o Retention Rights on Guaranteed Albums – If advances are paid upon the release of an album, the subpublisher will normally have retention rights to the songs on any such album that is released in the last six months or one year of the agreement.
§ This is fair for the subpublisher because royalties generated by such an album will not be received by the subpublisher until four to nine months after release. The subpublisher needs to be allowed to receive earnings derived from use of the work.
o Retention on Local Cover Records – The subpublisher often retains the right, (duration to be negotiated) to administer a composition if a local cover record has been released during the time of the agreement. The same applies to local film and television uses generated by promotional efforts of the foreign subpublisher. Various provisions can be written up for this retention right;
§ Retention only if the cover record becomes a hit
§ Retention only if the cover record earns in excess of x amount of dollars
§ Retention only if the cover record charts in the Top 10
· Information that must be supplied to the foreign representative – In order for the subpublisher to properly represent you, certain basics must be provided;
o Correct composition titles
o Songwriter(s) identity
§ Authorship percentages if there are co-writers
o Performance rights affiliation of the songwriters and music publishers
o Publisher’s control percentages if there is more than one copyright owner or administrator
§ Multiple authors = multiple publishers
o The US publisher should submit the following information to the subpublisher;
§ Date of the recording’s initial release in the US
§ Release information in other territories
§ Record label identification
§ Title of album, album number
§ Recording artist’s identity
§ Copies of recordings released on major labels that are likely to be released in foreign territories
· Send one copy of each recording released in the US that contains a composition controlled by the subpublishing agreement
§ If the songs have appeared in any US produced television series/motion picture provide copies of the music cue sheets prepared by the producer of the series/motion picture so they can be sent to the subpublisher for registration with the local performing rights society.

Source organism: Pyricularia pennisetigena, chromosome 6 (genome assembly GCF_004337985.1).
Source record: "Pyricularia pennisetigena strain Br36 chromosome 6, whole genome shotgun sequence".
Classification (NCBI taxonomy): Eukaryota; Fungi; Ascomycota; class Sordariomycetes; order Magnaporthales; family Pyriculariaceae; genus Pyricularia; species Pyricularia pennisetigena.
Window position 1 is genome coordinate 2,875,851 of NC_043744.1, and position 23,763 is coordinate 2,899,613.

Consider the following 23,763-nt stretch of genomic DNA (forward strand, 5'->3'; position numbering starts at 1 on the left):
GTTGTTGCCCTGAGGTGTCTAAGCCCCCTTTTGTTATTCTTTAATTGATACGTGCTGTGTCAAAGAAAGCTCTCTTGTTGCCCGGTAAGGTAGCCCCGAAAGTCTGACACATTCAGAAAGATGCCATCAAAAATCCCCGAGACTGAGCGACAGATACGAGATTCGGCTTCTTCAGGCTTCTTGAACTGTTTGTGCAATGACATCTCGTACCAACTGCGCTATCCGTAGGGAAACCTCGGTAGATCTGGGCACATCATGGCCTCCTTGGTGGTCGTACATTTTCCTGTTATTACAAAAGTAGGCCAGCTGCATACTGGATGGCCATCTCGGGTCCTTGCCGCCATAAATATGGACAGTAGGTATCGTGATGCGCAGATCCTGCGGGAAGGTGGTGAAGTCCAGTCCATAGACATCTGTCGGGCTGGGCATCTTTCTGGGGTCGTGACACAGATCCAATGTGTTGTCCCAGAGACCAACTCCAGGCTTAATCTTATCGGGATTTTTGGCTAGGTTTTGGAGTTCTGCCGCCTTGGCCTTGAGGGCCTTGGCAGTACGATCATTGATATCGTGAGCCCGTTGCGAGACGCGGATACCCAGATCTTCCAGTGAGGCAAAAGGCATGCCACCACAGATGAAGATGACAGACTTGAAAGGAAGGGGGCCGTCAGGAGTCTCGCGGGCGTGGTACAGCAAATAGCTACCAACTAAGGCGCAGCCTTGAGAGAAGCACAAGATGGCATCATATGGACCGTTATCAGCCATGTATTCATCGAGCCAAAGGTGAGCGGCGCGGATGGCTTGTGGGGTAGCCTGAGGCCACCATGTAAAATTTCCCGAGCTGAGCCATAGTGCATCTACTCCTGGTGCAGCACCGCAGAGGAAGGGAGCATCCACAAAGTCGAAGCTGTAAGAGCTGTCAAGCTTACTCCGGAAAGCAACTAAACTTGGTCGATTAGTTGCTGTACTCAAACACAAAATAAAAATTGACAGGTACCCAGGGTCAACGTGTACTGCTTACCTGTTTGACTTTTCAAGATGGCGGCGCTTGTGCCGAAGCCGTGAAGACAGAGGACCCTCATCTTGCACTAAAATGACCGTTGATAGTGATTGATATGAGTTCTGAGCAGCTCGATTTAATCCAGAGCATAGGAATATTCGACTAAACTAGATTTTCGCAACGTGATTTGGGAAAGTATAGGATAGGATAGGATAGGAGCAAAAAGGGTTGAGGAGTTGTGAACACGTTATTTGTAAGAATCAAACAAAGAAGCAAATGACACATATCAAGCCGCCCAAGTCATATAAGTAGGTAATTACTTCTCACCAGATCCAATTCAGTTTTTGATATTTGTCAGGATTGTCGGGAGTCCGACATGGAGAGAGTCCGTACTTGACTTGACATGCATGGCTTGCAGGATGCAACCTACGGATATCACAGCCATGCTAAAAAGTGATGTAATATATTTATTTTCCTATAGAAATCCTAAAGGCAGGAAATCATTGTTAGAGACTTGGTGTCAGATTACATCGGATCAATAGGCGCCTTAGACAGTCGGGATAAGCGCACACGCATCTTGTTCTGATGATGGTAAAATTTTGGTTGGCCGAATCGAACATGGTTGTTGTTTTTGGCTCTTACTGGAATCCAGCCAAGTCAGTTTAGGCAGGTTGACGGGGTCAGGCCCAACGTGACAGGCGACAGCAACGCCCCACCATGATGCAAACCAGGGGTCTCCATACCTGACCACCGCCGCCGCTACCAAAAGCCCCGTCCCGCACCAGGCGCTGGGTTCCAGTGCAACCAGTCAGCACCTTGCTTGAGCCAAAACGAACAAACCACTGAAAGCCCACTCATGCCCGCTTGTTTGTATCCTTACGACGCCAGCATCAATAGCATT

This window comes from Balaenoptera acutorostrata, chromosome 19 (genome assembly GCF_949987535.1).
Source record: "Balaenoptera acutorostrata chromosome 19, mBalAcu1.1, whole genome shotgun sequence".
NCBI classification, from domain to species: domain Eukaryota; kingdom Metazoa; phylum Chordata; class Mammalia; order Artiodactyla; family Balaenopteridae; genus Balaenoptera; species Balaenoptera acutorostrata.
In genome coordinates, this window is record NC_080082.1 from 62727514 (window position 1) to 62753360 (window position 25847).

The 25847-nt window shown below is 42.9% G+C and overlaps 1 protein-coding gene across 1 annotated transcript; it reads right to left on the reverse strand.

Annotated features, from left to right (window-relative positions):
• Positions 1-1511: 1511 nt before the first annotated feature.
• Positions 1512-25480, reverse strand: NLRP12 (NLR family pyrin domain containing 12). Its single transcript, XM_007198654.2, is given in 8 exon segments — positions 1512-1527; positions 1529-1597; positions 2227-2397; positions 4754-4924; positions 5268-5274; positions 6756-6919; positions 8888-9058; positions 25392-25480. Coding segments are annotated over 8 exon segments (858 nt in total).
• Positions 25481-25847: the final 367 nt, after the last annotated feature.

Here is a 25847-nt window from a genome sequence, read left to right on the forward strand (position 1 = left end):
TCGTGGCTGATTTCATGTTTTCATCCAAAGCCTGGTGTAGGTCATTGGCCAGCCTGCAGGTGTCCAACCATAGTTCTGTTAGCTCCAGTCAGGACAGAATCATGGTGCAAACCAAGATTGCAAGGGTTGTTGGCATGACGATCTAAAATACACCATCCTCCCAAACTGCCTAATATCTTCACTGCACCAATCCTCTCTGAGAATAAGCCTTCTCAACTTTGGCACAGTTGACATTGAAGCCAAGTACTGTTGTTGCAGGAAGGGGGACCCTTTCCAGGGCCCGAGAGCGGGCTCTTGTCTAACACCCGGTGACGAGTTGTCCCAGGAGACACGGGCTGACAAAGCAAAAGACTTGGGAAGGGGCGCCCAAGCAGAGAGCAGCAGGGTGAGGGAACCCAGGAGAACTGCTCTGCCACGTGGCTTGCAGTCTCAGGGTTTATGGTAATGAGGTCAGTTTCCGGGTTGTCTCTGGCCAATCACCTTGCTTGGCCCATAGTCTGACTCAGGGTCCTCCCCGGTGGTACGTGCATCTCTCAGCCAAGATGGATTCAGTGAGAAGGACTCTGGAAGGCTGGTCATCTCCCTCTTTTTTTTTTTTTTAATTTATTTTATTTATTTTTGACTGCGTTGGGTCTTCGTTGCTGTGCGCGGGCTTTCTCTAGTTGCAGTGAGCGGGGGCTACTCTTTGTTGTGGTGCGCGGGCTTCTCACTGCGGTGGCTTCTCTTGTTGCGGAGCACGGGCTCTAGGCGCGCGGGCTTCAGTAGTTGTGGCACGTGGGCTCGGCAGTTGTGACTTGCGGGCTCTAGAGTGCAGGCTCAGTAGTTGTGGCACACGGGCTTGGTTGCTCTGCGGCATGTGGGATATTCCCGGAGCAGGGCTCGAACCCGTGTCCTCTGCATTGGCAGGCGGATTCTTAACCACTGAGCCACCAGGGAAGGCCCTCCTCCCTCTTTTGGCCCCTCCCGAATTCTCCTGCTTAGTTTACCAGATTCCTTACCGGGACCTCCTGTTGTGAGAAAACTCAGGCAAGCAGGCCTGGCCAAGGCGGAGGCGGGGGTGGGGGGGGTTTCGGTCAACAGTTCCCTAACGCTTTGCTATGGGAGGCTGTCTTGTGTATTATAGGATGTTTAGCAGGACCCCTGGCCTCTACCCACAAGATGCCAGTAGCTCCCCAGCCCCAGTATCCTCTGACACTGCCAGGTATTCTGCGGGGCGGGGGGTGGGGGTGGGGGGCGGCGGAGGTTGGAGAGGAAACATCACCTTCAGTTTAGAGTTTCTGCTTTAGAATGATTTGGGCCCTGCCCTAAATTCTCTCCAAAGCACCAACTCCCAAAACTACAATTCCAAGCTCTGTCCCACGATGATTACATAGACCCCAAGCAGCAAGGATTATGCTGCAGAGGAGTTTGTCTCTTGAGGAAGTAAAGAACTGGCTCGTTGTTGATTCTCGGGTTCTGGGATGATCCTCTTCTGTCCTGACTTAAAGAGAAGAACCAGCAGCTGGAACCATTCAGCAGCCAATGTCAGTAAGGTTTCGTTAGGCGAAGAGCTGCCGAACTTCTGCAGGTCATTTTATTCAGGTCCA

· If this is not done, performance royalties due will be delayed, or worse, lost forever
 Jeffrey and Todd Brabec’s “Music, Money, and Success” (6th ed.) served as a guideline for this section. Consult the book for a more in-depth look at each of these issues.
There are three performing rights societies. ASCAP (American Society of Composers, Authors and Publishers) and BMI (Broadcast Music Incorporated) are the biggest, and they are both non-profit organizations. SESAC, Inc. is the oldest and smallest society. It is privately owned and handles about 1% of published music. These groups issue performance licenses and track the use of music in clubs, on radio and television, in elevators, and anytime a song is heard in public.
Every time one of your songs is played in one of these places, you are owed a fee. Since it is impossible for you to negotiate a license and collect fees from every bar and radio station in the country, you affiliate with one of the societies and authorize them to do it for you. The organizations pay writers and publishers separately, so you should affiliate as a writer to receive the writer's share of your performance royalties. If you plan to do your own publishing, you need to affiliate as both a publisher and a writer with the same society.
Businesses that want to play commercially released music benefit in a parallel way from the performing rights societies. A small bar or college radio station cannot negotiate licenses and pay individual artists for every song they play, so they buy a "blanket license" from ASCAP, BMI and SESAC. For a flat fee, businesses buy the right to play the entire catalogue of songs handled by each society, which together accounts for almost all commercially released music.
The societies collect all the blanket license fees, which add up to the hundreds of millions of dollars each year. The revenue left over after collection expenses are paid for is divided among the members. The societies determine how much airplay songs are getting by tracking radio and television play lists. They pay each member a share based on how many songs he has being played, and how often the songs are played. In effect, a top-ten hit that is played constantly all over the country will get more royalties than songs that are played occasionally on oldies' stations.